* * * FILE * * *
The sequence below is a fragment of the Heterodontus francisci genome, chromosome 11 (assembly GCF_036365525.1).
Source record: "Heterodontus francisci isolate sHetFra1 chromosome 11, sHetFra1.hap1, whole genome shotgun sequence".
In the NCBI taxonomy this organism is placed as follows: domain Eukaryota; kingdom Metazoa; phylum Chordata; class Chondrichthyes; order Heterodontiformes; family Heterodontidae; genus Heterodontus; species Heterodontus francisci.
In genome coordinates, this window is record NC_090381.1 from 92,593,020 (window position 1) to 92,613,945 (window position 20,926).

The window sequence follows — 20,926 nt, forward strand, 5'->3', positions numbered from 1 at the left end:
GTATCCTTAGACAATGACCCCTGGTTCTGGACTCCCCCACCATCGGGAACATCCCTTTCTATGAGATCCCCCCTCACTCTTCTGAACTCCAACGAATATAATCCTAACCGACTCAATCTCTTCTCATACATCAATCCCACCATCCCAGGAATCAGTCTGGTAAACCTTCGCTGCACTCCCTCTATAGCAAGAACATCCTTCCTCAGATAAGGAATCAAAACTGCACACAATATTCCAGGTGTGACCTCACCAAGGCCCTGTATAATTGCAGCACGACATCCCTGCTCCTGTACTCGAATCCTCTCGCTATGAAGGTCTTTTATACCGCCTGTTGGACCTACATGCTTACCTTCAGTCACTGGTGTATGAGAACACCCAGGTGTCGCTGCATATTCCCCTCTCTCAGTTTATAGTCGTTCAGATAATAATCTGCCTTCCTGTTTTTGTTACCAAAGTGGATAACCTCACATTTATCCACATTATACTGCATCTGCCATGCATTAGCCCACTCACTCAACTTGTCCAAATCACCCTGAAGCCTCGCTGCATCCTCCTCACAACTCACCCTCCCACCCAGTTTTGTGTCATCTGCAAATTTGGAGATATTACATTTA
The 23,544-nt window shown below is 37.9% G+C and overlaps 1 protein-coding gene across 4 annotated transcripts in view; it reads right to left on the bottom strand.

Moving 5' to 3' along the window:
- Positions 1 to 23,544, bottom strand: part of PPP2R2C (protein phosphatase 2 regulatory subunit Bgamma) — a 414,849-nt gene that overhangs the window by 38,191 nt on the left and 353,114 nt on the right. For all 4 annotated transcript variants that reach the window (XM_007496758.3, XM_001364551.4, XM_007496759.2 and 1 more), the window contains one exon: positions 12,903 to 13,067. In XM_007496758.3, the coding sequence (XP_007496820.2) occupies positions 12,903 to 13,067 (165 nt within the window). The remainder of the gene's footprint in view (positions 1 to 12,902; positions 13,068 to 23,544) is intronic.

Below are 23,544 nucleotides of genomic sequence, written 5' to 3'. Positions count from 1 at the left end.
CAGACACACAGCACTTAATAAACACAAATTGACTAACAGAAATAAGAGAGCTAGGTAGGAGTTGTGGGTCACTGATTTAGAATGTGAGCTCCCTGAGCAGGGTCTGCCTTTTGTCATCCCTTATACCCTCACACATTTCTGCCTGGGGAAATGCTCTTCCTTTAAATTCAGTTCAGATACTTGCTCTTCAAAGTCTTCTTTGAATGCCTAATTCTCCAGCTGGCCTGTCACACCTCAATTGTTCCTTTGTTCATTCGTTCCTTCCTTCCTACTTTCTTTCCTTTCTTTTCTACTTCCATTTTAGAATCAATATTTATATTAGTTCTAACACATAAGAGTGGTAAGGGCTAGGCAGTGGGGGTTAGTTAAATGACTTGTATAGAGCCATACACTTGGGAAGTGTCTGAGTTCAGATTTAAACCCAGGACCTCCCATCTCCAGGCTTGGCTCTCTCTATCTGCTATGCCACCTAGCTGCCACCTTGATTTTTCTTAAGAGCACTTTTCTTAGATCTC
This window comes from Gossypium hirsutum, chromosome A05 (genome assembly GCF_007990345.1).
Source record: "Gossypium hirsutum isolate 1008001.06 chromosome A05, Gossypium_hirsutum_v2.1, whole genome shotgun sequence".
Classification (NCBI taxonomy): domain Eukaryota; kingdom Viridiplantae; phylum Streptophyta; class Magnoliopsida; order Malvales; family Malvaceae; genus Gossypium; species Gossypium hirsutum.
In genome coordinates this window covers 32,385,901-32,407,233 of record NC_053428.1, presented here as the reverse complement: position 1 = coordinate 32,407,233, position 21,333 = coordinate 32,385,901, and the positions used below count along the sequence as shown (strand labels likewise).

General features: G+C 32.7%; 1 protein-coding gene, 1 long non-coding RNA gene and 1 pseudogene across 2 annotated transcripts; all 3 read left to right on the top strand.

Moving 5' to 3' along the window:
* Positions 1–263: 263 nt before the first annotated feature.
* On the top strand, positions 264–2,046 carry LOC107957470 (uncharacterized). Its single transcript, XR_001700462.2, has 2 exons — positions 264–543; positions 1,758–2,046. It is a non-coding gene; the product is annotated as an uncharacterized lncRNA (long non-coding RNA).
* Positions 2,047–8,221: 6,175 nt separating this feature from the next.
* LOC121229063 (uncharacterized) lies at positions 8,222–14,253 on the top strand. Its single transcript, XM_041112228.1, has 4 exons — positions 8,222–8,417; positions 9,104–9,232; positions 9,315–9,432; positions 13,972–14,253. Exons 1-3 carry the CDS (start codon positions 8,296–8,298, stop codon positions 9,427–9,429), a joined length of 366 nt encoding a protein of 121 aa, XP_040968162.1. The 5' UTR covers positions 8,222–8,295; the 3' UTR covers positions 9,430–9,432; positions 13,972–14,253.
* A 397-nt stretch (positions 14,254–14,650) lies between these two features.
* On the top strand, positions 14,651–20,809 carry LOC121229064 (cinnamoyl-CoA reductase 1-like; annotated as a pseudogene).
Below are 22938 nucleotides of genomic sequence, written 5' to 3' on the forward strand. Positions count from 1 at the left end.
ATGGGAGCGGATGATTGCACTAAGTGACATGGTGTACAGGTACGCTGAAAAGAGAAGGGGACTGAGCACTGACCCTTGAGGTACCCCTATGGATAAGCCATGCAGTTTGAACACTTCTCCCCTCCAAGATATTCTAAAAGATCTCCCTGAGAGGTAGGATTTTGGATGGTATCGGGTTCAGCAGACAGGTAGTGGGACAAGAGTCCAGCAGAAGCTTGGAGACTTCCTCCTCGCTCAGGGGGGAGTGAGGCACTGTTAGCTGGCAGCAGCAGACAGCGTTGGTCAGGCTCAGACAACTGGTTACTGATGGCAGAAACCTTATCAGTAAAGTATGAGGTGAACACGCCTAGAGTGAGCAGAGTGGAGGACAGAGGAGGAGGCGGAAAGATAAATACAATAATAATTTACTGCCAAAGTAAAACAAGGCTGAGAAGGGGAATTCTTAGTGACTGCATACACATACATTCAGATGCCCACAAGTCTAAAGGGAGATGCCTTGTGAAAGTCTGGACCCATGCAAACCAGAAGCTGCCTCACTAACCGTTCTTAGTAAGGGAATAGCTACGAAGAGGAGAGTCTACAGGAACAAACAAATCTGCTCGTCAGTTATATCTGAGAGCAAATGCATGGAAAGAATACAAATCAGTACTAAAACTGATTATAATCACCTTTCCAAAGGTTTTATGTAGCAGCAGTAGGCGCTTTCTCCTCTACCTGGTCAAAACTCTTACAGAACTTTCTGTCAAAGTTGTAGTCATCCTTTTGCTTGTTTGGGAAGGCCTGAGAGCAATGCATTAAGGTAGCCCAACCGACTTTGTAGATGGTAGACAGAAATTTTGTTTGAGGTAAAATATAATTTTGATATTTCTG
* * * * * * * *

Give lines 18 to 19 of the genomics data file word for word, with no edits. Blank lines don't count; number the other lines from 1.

* Positions 1–263: 263 nt before the first annotated feature.
* On the top strand, positions 264–2,046 carry LOC107957470 (uncharacterized). Its single transcript, XR_001700462.2, has 2 exons — positions 264–543; positions 1,758–2,046. It is a non-coding gene; the product is annotated as an uncharacterized lncRNA (long non-coding RNA).